Sebastian has two children with a former wife; Natalie, 31, of Roswell, and Ryan, 26, of Acworth.

Both will be involved in swearing Sebastian into office Monday night.

“I’m not a politician. I would prefer to have my daughter and son be a part of that than anyone else,” he said.

Sebastian raised his children in Kennesaw and became involved in city politics when he signed up to sit on the Citizens Advisory Council in 2010.

He was elected chair of the advisory council that first year and has served as chair up until he was elected to the City Council, he said.

“I wanted to have my voice heard,” he said.

While on the advisory council, Sebastian said he learned residents in the city were pretty “apathetic” to city matters that didn’t affect them financially or personally.

He has been part of a group that scoured over everything in the city, including the budget, parks and recreation department and sanitation programs.

Sebastian said the advisory council would often make recommendations for improvements or tweaks to certain programs or budgets, but felt their input often went ignored, or wasn’t taken seriously.

When former Councilman Bill Thrash died last May, Sebastian threw his name in the hat to be his replacement.

He was passed over for the seat when the City Council chose Matt Riedemann to serve out the remainder of the term. Riedemann, an ally of Mayor Mark Mathews, was ousted from office in November by Debra Williams.

“I saw how bad it turned out. I learned more about the city, started going to meetings and work sessions and saw the discord going on there. I started looking at the numbers, especially the budget, and there are things in there that didn’t seem quite right,” Sebastian said.

With his position on the council, Sebastian said he wants to work with the city’s numbers.

When looking over this year’s budget, he was “alarmed” at the money the city was spending on the Southern Museum of Civil War and Locomotive History and on the Smith-Gilbert Gardens, two programs he believed residents weren’t getting a lot of “direct benefit” from for the amount of money spent on them each year.

He hopes to work with the staff of these entities and go through their budgets with them.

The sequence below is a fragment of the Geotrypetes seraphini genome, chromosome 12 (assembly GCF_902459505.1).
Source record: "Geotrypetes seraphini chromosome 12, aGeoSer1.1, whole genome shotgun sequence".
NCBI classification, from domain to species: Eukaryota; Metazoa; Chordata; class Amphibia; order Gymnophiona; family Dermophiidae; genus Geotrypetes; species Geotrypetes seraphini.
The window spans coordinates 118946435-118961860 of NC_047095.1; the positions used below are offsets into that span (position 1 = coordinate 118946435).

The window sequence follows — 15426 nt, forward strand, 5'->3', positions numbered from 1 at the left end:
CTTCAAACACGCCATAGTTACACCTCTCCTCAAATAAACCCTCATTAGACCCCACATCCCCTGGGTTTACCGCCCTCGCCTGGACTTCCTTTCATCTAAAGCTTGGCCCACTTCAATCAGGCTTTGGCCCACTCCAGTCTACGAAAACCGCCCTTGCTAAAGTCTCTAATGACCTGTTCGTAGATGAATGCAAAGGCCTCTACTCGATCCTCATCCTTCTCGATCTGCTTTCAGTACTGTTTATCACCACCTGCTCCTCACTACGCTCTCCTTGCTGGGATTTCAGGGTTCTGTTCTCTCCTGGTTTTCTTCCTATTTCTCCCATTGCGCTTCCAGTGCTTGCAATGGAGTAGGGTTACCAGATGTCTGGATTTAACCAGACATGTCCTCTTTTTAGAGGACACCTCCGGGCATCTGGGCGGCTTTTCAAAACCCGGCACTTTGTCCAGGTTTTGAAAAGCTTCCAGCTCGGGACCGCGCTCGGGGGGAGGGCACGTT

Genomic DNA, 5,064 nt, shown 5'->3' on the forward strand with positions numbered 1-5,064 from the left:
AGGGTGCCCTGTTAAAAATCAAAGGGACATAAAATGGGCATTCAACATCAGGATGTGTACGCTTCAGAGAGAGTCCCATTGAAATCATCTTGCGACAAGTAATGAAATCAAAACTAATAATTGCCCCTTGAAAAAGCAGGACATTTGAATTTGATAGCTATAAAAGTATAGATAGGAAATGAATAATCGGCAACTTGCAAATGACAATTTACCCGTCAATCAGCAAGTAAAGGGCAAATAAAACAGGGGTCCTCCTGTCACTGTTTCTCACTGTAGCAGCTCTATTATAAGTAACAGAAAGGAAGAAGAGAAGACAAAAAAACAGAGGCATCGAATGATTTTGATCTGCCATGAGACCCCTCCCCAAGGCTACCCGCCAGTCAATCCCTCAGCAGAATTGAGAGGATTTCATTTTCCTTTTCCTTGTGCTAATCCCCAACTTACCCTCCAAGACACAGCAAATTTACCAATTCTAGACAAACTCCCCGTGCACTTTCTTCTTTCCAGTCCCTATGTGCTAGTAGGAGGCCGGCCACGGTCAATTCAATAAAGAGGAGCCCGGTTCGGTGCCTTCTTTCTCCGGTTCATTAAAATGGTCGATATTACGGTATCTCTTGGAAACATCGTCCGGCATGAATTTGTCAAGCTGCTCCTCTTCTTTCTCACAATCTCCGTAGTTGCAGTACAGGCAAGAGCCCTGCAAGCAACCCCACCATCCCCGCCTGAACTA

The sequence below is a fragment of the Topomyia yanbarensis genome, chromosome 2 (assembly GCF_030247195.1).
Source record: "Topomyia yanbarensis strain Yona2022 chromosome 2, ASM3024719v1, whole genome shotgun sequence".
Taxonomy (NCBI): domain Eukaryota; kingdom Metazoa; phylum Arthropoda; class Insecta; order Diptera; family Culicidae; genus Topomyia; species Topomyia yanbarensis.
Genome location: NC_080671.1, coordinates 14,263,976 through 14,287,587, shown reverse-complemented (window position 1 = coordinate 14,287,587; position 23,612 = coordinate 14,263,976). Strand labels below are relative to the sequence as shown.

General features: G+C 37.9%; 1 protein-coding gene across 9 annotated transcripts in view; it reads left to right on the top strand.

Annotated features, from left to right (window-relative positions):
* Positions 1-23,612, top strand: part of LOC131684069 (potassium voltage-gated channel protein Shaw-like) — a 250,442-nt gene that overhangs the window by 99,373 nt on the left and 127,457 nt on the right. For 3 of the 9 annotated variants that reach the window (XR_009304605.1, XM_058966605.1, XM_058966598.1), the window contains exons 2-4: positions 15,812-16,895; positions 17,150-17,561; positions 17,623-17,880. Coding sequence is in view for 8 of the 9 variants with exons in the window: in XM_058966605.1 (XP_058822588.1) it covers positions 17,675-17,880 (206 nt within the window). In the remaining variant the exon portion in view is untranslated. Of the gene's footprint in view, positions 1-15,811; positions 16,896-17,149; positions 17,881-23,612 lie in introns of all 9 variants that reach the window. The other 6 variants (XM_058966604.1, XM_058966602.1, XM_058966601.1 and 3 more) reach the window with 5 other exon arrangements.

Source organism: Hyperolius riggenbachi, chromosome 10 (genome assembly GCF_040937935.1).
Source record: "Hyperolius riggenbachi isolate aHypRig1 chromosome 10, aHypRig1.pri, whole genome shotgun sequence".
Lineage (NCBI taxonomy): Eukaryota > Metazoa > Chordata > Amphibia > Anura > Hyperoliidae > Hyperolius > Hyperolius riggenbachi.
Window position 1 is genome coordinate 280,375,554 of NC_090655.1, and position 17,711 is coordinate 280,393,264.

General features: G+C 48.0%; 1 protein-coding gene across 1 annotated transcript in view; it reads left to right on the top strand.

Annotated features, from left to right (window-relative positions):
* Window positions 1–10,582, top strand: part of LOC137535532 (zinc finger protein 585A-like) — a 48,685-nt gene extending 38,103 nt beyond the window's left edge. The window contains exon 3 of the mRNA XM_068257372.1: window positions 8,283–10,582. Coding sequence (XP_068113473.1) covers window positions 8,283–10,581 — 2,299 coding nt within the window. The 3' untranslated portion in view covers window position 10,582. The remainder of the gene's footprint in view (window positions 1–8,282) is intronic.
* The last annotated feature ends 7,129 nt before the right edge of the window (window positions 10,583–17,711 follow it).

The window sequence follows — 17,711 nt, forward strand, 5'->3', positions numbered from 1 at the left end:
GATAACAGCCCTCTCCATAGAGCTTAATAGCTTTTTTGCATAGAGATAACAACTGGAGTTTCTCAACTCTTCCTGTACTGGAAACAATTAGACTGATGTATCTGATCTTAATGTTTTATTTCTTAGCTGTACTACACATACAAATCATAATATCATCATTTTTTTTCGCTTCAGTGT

“I want to work with these people to help them better understand reality. You can’t just take money that isn’t there and spend it,” he said.

Sebastian said he was excited to brainstorm more programs, like combined museum and garden exhibition days, to attract more people and be more cautious with the city’s money.

“Hopefully, we can make whatever bleeding we have in regards to supporting them, keep it at a minimum,” Sebastian said.

He also hopes to work toward the completion of the planned Cherokee Street improvements and to make the city more bike-friendly.

Biker and kite flier

Sebastian is a self-proclaimed homebody.

He learned to cook at a young age, and was responsible for making a full Sunday morning breakfast for his family growing up, with bacon, eggs, toast, orange juice and coffee.

Sebastian has also been involved with planning and cooking church meals to feed more than 300 people.

During the Thanksgiving holiday, Sebastian and his daughter traditionally make thin, almond-flavored waffle cookies, called pizzelles, molding more than 500 cookies in one day.

On a typical weekend, Sebastian can be seen riding one of his three bikes around the city.

But if the day is windy, Sebastian will most likely be at Swift-Cantrell Park, flying one of his many kites.

“If I had my choice of doing anything all day long, I would open up a kite and T-shirt shop on the beach and fly kites and maybe sell a few T-shirts,” he said.

Until that day comes, Sebastian is content living and working in Kennesaw.